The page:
Carver: Uh (pause). Question was what caliber were these bullets. And I know—I probably know more about firearms than most pathologists but if I say it in court they yell at me and don’t make me answer [sic]—so [nervous laughter]. I’ll let the police do that for you.
Reporter #2: Doctor can you tell us about the nature of the wounds. Were they at very close range? Were the children shot at from across the room?
Carver: Uhm, I only did seven of the autopsies. The victims I had ranged from three to eleven wounds apiece and I only saw two of them with close range shooting. Uh, but that’s, uh y’know, a sample. Uh, I really don’t have detailed information on the rest of the injuries. [Given that Carver is Connecticut’s top coroner and in charge of the entire postmortem this is a startling admission.-JT]
Reporter #3: But you said that the long rifle was used?
Carver: Yes.
Reporter #3: But the long rifle was discovered in the car.
 State Police Lieutenant Vance: That’s not correct, sir. 
Unidentified reporter #4: How many bullets or bullet fragments did you find in the autopsy. Can you tell us that?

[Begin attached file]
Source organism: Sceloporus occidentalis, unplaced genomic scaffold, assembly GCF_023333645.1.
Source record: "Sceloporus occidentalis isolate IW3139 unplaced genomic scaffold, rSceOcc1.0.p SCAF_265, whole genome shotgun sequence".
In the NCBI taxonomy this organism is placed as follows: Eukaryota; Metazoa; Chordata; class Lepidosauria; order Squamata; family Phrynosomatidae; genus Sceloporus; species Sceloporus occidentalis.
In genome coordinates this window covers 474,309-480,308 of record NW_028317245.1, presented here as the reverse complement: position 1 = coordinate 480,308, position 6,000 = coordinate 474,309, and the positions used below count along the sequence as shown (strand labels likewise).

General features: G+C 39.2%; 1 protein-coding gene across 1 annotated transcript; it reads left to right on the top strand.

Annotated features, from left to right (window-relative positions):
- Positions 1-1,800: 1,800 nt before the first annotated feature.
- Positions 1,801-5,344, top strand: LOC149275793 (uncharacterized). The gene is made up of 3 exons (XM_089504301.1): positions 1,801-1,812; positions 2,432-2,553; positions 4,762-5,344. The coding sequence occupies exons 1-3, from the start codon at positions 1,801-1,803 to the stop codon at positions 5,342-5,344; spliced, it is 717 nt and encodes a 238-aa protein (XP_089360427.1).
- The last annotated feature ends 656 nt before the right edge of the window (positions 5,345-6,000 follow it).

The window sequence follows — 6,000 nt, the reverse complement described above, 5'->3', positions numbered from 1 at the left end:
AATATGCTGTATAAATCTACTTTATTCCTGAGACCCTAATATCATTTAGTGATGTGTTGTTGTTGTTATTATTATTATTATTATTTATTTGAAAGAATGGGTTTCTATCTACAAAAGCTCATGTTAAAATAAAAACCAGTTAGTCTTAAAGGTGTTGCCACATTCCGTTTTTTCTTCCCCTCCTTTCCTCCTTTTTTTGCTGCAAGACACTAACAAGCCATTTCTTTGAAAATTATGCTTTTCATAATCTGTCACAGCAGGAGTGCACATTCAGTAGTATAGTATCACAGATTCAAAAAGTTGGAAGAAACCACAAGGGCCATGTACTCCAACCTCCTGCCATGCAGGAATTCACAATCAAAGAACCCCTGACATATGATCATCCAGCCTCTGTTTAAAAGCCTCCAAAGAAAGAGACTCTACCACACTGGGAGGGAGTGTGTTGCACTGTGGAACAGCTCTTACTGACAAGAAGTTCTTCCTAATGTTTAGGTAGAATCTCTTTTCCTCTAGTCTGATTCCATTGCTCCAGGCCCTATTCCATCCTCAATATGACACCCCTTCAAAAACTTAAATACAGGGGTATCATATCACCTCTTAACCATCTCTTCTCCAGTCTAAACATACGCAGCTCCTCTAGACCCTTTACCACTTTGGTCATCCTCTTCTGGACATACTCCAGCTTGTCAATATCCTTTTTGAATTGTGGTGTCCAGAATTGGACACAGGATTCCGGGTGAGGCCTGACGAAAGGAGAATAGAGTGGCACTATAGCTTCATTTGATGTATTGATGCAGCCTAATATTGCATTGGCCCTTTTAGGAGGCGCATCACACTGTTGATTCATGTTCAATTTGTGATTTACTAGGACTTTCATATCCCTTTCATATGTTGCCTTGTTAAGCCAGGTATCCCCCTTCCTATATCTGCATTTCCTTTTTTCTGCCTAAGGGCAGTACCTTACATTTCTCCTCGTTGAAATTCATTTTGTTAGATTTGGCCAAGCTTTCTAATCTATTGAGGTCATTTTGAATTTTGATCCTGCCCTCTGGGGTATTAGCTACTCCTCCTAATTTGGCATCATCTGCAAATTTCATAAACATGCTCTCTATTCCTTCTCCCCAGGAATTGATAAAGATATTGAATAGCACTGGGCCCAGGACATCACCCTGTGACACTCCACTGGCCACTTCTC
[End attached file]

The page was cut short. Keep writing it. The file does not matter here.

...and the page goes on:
Carver: Oh. I’m lucky I can tell you how many I found. I don’t know. There were lots of them, OK? This type of weapon is not, uh … the bullets are designed in such a fashion that the energy—this is very clinical. I shouldn’t be saying this. But the energy is deposited in the tissue so the bullet stays in [the tissue].
[In fact, the Bushmaster .223 Connecticut police finally claimed was used in the shooting is designed for long range field use and utilizes high velocity bullets averaging 3,000 feet-per-second, the energy of which even at considerable distance would penetrate several bodies before finally coming to rest in tissue.]
Reporter #5: How close were the injuries? 
Carver: Uh, all the ones (pause). I believe say, yes [sic]. 
Reporter #6: In what shape were the bodies when the families were brought to check [inaudible]. 
Carver: Uh, we did not bring the bodies and the families into contact. We took pictures of them, uhm, of their facial features. We have, uh, uh—it’s easier on the families when you do that. Un, there is, uh, a time and place for the up close and personal in the grieving process, but to accomplish this we thought it would be best to do it this way and, uh, you can sort of, uh … You can control a situation depending on the photographer, and I have very good photographers. Uh, but uh— 
Reporter #7: Do you know the difference of the time of death between the mother in the house and the bodies recovered [in the school]. 
Carver: Uh, no, I don’t. Sorry [shakes head excitedly] I don’t! [embarrassed laugh]